The Latte Factor was a term coined by David Bach to represent the idea that the key to reaching financial prosperity is to cut out the little things in life that you’re paying other people for, in this case coffee, and spend that money on yourself and your future. Mathematically, it involves taking the $5 cup of coffee each day, or whatever other discretionary spending you’d like to substitute in its place, and calculating how much that $5 would be worth in forty years if you were to have invested it. It’s not a particularly novel idea because everyone can appreciate that saving $5 each day and then compounding that at 11% each year for forty years will result in a huge number. But it’s value is in that it challenges you to examine the motivations behind your spending and how you could change those for the better.

It’s been shown that if you reduce the price of something from $9 to $8, people feel as though they’ve saved more money in that discount than if the original price were $8 and were dropped it to $7. The larger numbers seem to trick the consumer’s unconscious into believing more money is saved even though it’s not, percentage-wise. It’s also been shown that when people spend on credit, they’re able to enjoy the pleasure of the purchase without experiencing the pain of actually paying for the purchase, thus continuing to fuel our instant gratification mentality.

Now let us mix and match the two ideas into a super beast that many companies have come to love and take advantage of – large capital purchases on credit. When you make a large capital purchase, such as a house, or a car, or even a plasma television – you spend quite a bit of time researching in order to get the best deal. You do that because you can potentially save more because you’re spending more. You’re aware of the spending because of how much one single item is, thousands, and because of how you’ll be paying, almost immediately. (By “paying” I mean that your lifestyle will be immediately affected by this purchase, you will have to spend less in some places to service the purchase, even if you don’t pay off the entire balance immediately).

Now, what does this have to do with a $300 cup of coffee? It’s a mere five bucks, five bucks won’t bust your budget, and five bucks will hardly register on the radar for those who drink it every single day. It’s not a plasma television, it’s not a car, and it’s certainly not a house… it’s a drink that will perk you up, make you feel awake in the morning, and gosh darn it, you deserve it. However, that $5 purchase is a capital purchase when you extrapolate it over forty years.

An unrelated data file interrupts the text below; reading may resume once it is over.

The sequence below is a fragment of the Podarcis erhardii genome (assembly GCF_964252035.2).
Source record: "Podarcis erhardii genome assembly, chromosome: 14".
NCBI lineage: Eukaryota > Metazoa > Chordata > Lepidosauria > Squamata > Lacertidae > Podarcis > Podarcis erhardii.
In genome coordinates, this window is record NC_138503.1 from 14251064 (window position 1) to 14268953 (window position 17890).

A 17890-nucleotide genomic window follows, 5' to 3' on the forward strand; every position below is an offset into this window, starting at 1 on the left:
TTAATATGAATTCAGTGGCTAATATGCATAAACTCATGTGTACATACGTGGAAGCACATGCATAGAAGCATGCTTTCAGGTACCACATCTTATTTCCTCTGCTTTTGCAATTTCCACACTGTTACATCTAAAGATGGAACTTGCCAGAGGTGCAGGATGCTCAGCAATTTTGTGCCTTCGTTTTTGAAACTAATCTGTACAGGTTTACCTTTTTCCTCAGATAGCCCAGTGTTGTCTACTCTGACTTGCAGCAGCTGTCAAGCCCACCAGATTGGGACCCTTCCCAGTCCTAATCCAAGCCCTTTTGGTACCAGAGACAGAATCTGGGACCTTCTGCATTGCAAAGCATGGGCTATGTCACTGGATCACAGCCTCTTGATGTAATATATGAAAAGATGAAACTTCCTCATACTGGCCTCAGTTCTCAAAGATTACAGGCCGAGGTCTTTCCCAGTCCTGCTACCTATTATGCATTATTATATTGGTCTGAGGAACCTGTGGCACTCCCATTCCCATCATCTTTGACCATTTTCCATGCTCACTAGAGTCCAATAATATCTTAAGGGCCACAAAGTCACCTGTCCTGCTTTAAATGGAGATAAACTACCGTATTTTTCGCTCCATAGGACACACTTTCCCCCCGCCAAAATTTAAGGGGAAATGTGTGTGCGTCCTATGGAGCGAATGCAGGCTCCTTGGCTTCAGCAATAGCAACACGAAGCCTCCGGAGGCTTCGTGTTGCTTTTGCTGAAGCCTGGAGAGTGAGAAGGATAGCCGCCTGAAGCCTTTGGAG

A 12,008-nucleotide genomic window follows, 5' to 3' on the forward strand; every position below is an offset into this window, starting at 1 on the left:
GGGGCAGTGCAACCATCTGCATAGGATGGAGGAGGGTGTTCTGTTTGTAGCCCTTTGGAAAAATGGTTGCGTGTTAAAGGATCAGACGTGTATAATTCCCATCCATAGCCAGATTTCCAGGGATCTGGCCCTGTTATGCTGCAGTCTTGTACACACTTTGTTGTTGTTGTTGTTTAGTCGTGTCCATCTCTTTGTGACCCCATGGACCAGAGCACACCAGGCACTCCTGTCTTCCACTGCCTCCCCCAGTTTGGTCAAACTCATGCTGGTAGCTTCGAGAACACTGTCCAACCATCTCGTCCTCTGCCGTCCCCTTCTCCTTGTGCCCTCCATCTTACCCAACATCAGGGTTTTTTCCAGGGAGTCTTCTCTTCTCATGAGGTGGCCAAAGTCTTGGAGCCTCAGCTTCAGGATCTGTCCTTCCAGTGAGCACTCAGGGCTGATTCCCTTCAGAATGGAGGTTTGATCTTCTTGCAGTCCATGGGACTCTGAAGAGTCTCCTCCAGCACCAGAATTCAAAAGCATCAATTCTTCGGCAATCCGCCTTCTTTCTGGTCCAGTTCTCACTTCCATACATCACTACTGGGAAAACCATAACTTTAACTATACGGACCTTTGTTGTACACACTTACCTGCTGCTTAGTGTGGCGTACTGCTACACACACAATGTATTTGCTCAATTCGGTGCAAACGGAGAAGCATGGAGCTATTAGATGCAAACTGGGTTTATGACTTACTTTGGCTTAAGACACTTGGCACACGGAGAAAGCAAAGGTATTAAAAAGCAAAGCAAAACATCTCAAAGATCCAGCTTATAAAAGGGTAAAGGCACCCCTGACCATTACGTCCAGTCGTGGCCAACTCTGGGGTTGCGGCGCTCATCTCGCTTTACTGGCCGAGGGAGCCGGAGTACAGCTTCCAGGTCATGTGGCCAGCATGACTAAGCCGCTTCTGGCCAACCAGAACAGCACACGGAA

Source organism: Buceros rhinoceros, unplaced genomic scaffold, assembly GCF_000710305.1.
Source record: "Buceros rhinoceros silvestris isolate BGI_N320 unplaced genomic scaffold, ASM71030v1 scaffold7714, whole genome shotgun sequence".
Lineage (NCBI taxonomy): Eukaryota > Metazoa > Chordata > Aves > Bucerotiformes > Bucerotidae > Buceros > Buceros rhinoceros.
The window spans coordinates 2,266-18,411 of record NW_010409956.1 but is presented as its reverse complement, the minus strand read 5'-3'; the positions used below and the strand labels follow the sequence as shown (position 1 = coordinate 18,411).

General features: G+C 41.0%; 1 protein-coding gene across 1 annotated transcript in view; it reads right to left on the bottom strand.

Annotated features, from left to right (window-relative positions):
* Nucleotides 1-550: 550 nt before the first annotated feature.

If you compounded $5 over 40 years at 11%, that cup of coffee costs will you $325 minus taxes. Three hundred bucks for your cup of coffee. A $300 a day coffee habit would probably qualify you for Coffeeaholics Anonymous. Even if you compounded it at 8%, that cup still costs you over a hundred bucks. See, you care about the plasma television purchase price because it’s a thousand dollars now and you don’t care about the cup of coffee because it’s a mere $5 now; but won’t you plus forty years be wishing you didn’t have that cup of coffee? I would think that you in forty years deserves an extra $300 a day just for putting up with you for the last forty years, don’t you? (wrap your head around that little Philip K. Dick mess of confusion)

I think so.


 Reviews 
3
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Executive Review of The Automatic Millionaire

The Automatic MillionaireI received a free copy of David Bach’s The Automatic Millionaire as part of a promotion from American Century (your fund fees at work) and this is a brief executive review of the book.

Executive Summary:
Automate the saving of retirement funds directly from your paycheck, monitor them periodically, and check back in thirty years to discover you’re a millionaire. Buy a home, don’t rent, and pay down half your monthly mortgage bill every two weeks to shave, on average, 7 years off your liability and tons of money.

Read on for a more in-depth review of the book.

(Click to continue reading…)